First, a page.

LW#2: Mom is breaking the law. She is holding property that is not hers and refusing to return it. She is angry and bitter, taking it out on anyone she can. That is not going to change. The fact that she is doing this to her own child, who is in no way involved in the maritial problems, is disturbing. I know it happens but it still makes me sick when I hear about it. LW needs to tell mom “either give me my stuff and my cat within 48 hours or I will see you in court.”

    My boyfriend’s 3 kids have gone through this for almost 10 years. Their mother dumps on them and treats them like dirt. Why does she do that to her own kids? Because they are HIS kids and because she can/could. The 2 oldest are now out of the house, the oldest doesn’t speak to her mother because of this attitude. It will never change. She is an angry, bitter, vindictive woman who wants everyone around her to be as miserable as she is. What she fails to realize is she is the one making herself miserable!

  27. avatar MsTex says:

    LW1:  His wife has been an invalid for many years.  Did this man have no loneliness or physical needs in the past?  Sure he ‘loves’ you.  Probably has ‘loved’ a few others first.   Before embarking on an emotional & physical devotion to this man, you would be well advised to have a private investigator to a background check.  I’ve seen too many “his wife doesn’t understand” relationships dissolve when the wife divorces/dies.  Suddenly the man finds that the other woman is less desirable, and he seriously marries someone else…someone who didn’t “cheat”, was never an “other woman”.   Someone more trustworthy.   Someone who would not betray her own personal professional ethics.  Or her marital vows.

  28. avatar Lori says:

    Re: LW1

    As a patient with MS, and someone who recently watched my mother care for my father as he died from lung cancer, I truly have to ask what the husband had in mind when he vowed, “for better, for worse, for richer, for poorer, in sickness and in health, until death do us part.”

    I have a feeling LW1 only included enough details so that she would get the answer she wanted, probably because she already knew it was wrong.  But what is the extend of the wife’s disability?  Is it forgetting a word here or there, forgetting when something was supposed to occur?  That’s a completely normal part of MS and in no way impacts on the patient’s ability to have an emotional relationship.  Is the reason she’s in the nursing facility because she has difficulty moving her limbs, trouble bathing, or getting dressed?  Also a completely normal part of MS, but by no means turns her into a vegetable that only needs to be turned and watered.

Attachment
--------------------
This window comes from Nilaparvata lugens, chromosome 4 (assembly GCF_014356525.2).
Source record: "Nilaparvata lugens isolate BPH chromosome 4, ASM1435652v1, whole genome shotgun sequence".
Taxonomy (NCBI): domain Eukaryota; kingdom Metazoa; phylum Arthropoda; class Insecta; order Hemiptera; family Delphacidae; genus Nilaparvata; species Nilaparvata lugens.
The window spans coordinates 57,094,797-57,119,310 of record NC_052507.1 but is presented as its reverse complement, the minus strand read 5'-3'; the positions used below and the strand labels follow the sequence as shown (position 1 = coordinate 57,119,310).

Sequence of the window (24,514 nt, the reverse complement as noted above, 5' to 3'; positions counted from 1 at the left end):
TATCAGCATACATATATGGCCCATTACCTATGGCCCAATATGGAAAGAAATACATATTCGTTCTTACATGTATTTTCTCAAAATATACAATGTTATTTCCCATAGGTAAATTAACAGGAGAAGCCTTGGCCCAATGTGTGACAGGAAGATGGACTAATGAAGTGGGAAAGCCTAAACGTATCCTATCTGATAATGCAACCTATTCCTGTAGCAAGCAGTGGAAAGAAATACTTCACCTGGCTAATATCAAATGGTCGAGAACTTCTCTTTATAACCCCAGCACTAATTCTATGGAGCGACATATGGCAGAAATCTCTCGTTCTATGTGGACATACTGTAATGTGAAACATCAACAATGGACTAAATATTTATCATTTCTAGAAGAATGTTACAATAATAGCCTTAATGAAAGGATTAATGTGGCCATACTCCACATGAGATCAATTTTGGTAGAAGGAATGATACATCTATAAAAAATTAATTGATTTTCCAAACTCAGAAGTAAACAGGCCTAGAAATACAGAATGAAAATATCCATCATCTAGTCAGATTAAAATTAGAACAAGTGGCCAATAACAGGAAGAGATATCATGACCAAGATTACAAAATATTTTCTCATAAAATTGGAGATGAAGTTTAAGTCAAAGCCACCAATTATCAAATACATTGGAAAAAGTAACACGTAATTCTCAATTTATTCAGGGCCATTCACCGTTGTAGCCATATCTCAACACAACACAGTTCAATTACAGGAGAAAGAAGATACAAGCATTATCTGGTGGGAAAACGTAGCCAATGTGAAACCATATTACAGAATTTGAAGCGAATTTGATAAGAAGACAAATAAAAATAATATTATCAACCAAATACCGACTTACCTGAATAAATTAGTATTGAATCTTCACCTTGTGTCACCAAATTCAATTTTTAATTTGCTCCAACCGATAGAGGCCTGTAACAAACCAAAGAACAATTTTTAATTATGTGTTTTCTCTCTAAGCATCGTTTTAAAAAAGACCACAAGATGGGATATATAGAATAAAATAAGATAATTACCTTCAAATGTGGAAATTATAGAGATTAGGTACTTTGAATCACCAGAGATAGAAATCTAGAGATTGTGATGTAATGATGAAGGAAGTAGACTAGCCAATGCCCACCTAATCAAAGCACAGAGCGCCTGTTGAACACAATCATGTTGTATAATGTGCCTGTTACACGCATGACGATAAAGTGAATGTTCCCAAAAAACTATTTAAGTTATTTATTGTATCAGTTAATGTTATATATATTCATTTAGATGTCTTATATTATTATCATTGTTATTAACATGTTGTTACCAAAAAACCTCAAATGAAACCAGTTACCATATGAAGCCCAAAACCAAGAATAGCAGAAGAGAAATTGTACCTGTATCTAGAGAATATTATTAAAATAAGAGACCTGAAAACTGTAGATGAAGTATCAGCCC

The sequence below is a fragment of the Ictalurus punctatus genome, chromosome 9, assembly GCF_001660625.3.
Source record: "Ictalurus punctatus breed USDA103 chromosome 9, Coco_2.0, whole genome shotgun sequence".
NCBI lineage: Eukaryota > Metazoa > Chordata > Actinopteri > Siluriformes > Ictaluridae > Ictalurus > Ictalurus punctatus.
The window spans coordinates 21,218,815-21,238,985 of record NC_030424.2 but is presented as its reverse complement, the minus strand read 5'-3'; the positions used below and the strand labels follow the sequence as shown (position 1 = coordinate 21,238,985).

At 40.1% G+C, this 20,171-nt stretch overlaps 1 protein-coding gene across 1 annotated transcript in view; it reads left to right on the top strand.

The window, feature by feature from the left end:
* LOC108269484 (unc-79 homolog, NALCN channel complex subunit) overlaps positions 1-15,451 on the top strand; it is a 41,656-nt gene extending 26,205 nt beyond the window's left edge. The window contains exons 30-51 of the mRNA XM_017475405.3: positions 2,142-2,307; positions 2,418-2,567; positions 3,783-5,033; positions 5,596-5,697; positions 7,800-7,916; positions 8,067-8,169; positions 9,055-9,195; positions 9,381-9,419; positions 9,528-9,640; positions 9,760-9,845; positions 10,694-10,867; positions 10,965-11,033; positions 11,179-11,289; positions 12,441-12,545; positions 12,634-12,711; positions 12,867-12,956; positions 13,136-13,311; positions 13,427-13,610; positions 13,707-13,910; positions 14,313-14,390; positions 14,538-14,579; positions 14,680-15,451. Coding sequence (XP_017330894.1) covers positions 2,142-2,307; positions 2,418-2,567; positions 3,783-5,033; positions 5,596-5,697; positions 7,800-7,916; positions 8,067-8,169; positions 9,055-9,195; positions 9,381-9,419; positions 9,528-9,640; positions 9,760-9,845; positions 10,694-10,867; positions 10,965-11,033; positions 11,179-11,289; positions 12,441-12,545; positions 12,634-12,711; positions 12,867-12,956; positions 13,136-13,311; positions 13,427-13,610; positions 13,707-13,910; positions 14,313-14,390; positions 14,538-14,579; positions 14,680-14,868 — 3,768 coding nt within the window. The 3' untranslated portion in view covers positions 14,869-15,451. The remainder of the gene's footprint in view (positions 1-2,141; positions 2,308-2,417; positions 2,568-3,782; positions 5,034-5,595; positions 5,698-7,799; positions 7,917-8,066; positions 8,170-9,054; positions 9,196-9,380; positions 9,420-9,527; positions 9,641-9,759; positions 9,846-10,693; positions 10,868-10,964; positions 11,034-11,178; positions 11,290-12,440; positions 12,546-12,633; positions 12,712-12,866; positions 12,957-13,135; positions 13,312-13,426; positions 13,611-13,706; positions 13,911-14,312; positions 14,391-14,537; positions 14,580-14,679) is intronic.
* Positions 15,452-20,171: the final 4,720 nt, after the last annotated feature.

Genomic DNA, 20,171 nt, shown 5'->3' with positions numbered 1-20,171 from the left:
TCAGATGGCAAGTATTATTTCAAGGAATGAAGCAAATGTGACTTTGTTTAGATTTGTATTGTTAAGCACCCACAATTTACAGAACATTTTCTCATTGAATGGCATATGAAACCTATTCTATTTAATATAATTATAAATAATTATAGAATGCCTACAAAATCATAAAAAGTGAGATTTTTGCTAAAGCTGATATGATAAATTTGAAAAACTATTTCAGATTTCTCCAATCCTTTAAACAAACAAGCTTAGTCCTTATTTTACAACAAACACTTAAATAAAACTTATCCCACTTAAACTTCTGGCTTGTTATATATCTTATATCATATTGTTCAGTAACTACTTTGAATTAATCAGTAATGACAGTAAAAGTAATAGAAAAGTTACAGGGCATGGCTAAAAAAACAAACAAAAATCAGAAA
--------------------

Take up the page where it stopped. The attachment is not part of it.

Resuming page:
The better question for LW1 to be asking herself may be whether she wants to invest time in a relationship with a man who is so eager to “cut and run” when things get difficult.  Also, if he’s cheating on this wife, what is to stop him from cheating on you?

    But, if she still wants to pursue the relationship, why not be open with the wife about it?  Since you claim that neither you nor the husband want to hurt her, shouldn’t she have some say in the matter?

  29. avatar Debbie Ciaravino says:

    I’d like to point out the LW #1 is not the husband asking for permission, it is the mistress. How do we or the LW know that the husband has not already had an “ethical affair” (as Margo put it) before now? His wife has been in the nursing home for 7 years!
    Having said that, no advice columnist, or reader comments are going to be able to answer the question for you. It is a decision you have to make, what do you need to have a clear conscience. It sounds to me like you’re having an ethical dilemma and wanted someone to tell you it was ok, which Margo did. However, if you knew in your heart and soul that it was acceptable, then you wouldn’t have needed to ask the question. The very fact you had to ask is your answer.

    • avatar Jane Jordan says:

      Debbie –

      I could guarantee that if we did a little searching into this man’s private life, he’s already tried to get with his wife’s friends & any other nurse/tech in the nursing home. He’s on the prowl & pathetic letter writer #1 actually think she’s special too.

  30. avatar Briana Baran says:

    Re: L#1: I am perturbed by two things. The first is the assumption on so many readers’ part that the couple’s wedding vows were the standard, “…in sickness and in health…until death do us part…” sort, and that, furthermore, a set of standardized words said decades ago are the reason the man should not stray. The wife, whether completely physically incapacitated or not, most probably still has physical sensation and the need for human contact. I’ve known several adults with advanced MS, and all enjoyed the sensation of touch to at least some degree. It is a basic human need, for comfort, affection, and sexuality. Has the husband completely ceased to have any physical contact with his wife? And if so, why? Does it cause her discomfort, or even pain…or does it cause him discomfort…because her responses are not the same, or her appearance, or because she can no longer manage the same activities that she once did…and he cannot, or will not adapt? A nursing home setting does not necessarily preclude conjugal rights…especially if the the resident is in control of her mind and emotions.